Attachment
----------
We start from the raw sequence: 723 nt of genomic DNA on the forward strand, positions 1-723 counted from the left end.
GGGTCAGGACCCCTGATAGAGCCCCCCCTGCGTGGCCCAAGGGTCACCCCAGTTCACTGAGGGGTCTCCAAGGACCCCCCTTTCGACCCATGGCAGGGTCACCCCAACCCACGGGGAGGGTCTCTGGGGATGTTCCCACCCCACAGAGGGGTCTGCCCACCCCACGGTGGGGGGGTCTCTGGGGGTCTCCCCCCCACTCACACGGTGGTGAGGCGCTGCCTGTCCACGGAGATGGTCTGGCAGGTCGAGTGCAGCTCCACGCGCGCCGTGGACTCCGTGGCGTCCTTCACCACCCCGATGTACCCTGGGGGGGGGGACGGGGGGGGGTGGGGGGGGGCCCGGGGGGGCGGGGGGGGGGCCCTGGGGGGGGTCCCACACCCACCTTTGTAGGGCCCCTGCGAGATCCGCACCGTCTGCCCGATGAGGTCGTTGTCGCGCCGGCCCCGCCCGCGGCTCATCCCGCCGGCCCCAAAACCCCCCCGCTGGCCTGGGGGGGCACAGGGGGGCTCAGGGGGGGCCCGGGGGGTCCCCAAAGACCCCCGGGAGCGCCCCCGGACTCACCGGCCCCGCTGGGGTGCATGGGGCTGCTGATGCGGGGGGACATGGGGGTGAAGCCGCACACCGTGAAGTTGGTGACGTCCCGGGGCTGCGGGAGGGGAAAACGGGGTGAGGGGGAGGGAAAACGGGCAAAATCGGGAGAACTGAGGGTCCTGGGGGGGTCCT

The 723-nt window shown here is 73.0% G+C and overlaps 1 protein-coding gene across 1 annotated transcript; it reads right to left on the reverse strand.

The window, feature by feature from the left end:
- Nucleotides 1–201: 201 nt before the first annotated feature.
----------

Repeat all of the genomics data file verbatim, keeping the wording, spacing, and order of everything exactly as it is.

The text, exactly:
We start from the raw sequence: 723 nt of genomic DNA on the forward strand, positions 1-723 counted from the left end.
GGGTCAGGACCCCTGATAGAGCCCCCCCTGCGTGGCCCAAGGGTCACCCCAGTTCACTGAGGGGTCTCCAAGGACCCCCCTTTCGACCCATGGCAGGGTCACCCCAACCCACGGGGAGGGTCTCTGGGGATGTTCCCACCCCACAGAGGGGTCTGCCCACCCCACGGTGGGGGGGTCTCTGGGGGTCTCCCCCCCACTCACACGGTGGTGAGGCGCTGCCTGTCCACGGAGATGGTCTGGCAGGTCGAGTGCAGCTCCACGCGCGCCGTGGACTCCGTGGCGTCCTTCACCACCCCGATGTACCCTGGGGGGGGGGACGGGGGGGGGTGGGGGGGGGCCCGGGGGGGCGGGGGGGGGGCCCTGGGGGGGGTCCCACACCCACCTTTGTAGGGCCCCTGCGAGATCCGCACCGTCTGCCCGATGAGGTCGTTGTCGCGCCGGCCCCGCCCGCGGCTCATCCCGCCGGCCCCAAAACCCCCCCGCTGGCCTGGGGGGGCACAGGGGGGCTCAGGGGGGGCCCGGGGGGTCCCCAAAGACCCCCGGGAGCGCCCCCGGACTCACCGGCCCCGCTGGGGTGCATGGGGCTGCTGATGCGGGGGGACATGGGGGTGAAGCCGCACACCGTGAAGTTGGTGACGTCCCGGGGCTGCGGGAGGGGAAAACGGGGTGAGGGGGAGGGAAAACGGGCAAAATCGGGAGAACTGAGGGTCCTGGGGGGGTCCT

The 723-nt window shown here is 73.0% G+C and overlaps 1 protein-coding gene across 1 annotated transcript; it reads right to left on the reverse strand.

The window, feature by feature from the left end:
- Nucleotides 1–201: 201 nt before the first annotated feature.